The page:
Taylor and Conners top two Canadians at Byron Nelson

Corey Conners
Corey Conners (Photo by Tom Pennington/Getty Images)

DALLAS – Nick Taylor of Abbotsford, B.C., and Corey Conners of Listowel, Ont., are the top Canadians at 2 under after the first round at the AT&T Byron Nelson in Dallas, TX. Ben Silverman of Thornhill, Ont., (70) is right behind the duo while David Hearn Brantford, Ont., (71) is even.

Marc Leishman enjoyed the old home of the AT&T Byron Nelson as much as anyone, considering he made the last nine trips there and had one of the best scoring averages in tournament history.

The Australian might take a liking to the new place as well.

Leishman shot a 10-under 61 on the links-style Trinity Forest course to take the first-round lead Thursday and was eight shots clear of hometown star Jordan Spieth in the event that returned to Dallas after 35 years at the TPC Four Seasons in suburban Irving.

Considering the criticisms of Trinity Forest from others – mentioned vaguely by players who did show up – Leishman wouldn’t have needed much to join that chorus after a history of high finishes in Irving despite a couple of recent missed cuts.

Instead, Leishman opened with an eagle, started the back nine with three straight birdies and reached 9 under with another eagle at the 14th.

The 34-year-old, a three-time PGA Tour winner, had chances to go lower but settled for a 10-foot birdie putt at the par-3 17th for the lowest round of his PGA Tour career. He was a stroke shy of the Nelson record.

“Probably would have been the harshest critic, I think,” Leishman said with a smile. “I played very well over there. When I got here and saw instantly, you know, was happy that we’re here and it’s just a cool spot.”

J.J. Spaun and Texan Jimmy Walker were three shots back at 64. Spaun had six birdies in a span of seven holes for a 30 on his second nine – the front nine on the undulating layout with no trees or water hazards a few miles south of downtown Dallas.

Walker had a chance to get to 8 under when his shot from the edge of a fairway bunker on 18 rolled within a foot of the cup before settling 14 feet away. He missed the birdie putt.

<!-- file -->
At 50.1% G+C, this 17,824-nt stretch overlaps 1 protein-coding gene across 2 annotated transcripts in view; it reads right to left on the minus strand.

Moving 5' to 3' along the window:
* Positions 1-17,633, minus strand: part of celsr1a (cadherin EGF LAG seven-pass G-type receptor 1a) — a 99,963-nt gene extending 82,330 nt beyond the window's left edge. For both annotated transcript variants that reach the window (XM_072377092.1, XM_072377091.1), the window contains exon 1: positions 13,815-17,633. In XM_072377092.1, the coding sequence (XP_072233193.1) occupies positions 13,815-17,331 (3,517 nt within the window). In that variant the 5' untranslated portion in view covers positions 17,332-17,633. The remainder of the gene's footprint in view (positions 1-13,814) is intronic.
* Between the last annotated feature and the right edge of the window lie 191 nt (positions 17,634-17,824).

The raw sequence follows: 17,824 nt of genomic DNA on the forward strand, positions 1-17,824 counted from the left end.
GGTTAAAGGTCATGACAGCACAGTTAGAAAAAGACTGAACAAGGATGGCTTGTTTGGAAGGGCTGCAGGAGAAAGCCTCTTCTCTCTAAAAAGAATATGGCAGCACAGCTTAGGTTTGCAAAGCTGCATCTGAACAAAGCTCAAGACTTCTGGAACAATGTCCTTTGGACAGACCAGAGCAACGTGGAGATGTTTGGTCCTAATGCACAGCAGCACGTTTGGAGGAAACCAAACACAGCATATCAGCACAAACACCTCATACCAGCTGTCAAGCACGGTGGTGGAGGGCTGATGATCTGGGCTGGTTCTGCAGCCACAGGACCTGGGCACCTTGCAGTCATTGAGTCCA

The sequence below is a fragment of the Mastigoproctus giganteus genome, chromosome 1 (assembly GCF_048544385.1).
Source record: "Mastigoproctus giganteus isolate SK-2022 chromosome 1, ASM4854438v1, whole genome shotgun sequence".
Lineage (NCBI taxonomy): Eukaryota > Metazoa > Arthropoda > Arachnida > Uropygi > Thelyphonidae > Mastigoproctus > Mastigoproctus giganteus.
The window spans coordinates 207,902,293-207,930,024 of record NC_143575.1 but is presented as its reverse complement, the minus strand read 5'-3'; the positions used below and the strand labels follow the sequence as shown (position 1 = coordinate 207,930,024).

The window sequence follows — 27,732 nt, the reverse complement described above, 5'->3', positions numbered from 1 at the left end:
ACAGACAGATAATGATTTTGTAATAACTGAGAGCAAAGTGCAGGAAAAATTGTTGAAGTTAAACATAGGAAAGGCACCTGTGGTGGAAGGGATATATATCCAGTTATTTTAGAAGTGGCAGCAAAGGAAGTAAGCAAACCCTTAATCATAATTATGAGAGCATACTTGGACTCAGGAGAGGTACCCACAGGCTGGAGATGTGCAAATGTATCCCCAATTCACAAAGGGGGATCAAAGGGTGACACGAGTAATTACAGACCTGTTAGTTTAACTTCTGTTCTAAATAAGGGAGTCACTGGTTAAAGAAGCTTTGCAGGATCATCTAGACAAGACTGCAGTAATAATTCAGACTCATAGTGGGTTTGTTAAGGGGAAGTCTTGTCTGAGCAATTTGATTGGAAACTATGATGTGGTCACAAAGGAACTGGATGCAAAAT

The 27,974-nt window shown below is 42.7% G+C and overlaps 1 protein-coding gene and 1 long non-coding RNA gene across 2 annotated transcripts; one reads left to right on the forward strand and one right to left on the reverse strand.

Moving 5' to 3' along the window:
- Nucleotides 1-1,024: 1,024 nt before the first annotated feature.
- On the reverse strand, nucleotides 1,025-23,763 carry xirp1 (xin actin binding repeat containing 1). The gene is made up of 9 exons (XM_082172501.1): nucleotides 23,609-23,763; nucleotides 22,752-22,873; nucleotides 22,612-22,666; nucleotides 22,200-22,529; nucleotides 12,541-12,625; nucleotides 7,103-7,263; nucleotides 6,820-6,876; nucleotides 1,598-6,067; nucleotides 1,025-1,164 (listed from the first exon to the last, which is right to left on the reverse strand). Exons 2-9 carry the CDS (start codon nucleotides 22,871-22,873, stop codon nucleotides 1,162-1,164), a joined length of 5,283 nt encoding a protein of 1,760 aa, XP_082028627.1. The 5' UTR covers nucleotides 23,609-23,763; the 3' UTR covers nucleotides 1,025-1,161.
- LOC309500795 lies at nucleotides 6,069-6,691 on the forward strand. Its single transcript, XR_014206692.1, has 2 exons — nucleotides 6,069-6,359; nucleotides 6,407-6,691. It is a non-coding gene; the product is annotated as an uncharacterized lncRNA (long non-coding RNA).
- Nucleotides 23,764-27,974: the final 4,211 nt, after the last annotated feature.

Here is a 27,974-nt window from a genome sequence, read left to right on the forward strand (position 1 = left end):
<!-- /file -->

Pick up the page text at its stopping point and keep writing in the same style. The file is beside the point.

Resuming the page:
Sam Saunders, Aaron Wise and Keith Mitchell shot matching 65s playing in the first group off the first tee. They were part of an eight-way tie four shots behind Leishman. Defending champion Billy Horschel shot 68.

Spieth, one of just two world top-10 players in the Nelson field at No. 3, didn’t have many chances and missed on some of the few that he did, starting with a short birdie putt for a disappointing par 5 on the opening hole.

It was another frustrating round for the 24-year-old Spieth, a Trinity Forest member who was hoping the venue change would help him top his best Nelson finish. That was a tie for 16th when he was a 16-year-old amateur playing for a private high school in Dallas.

Spieth had just three birdies when the course was at its easiest because of calm winds. His bogey on the short par-4 fifth came after he drove the green and then sent an 82-foot putt off it.

“Looking back the last year and a half I’ve had maybe four, five opportunities where I’ve actually been in a tournament after the first round which is really frustrating,” Spieth said. “Thursdays for whatever reason just haven’t been good days for me.”

Saunders, Wise and Mitchell each opened with a birdie as the first to tee off on the par-5 first. Saunders had the most birdies of the trio with eight, Wise had seven and Mitchell had a bogey-free round.

The grandson of the late Arnold Palmer, Saunders played Trinity Forest before the Nelson last year and made up his mind then he would return for the debut.

“I think it’s a very fair test of golf,” said Saunders, who missed the cut at the last two Nelsons in Irving. “There was a lot of thought put into all the slopes out there. You’ve got to think your way through it a little bit more than some of the courses we play.”

Horschel said he didn’t do enough thinking after losing the momentum of an eagle at the par-5 14th on his front nine with bogeys at 16 and 18, both par 4s. And yes, he said they still count as mental mistakes even though he and most of the field don’t know the course very well.

“It’s stupid idiot errors,” he said with a chuckle. “It’s knowing what I shouldn’t do and it’s just me trying to get greedy. I know better than that on certain shots.”

With a forecast of stronger winds and temperatures in the mid-90s on Friday, Trinity Forest figures to play a little tougher after 103 players broke par in its debut. Spieth will be surprised by a repeat of Leishman’s number.

“Looking at the forecast, I don’t think that will happen again,” Spieth said. “I’m excited there’s wind. I wish it was windy every day. I really struggled when there’s been no wind compared to the field this year and today was no different.”

And all too familiar for Spieth in front of the home folks.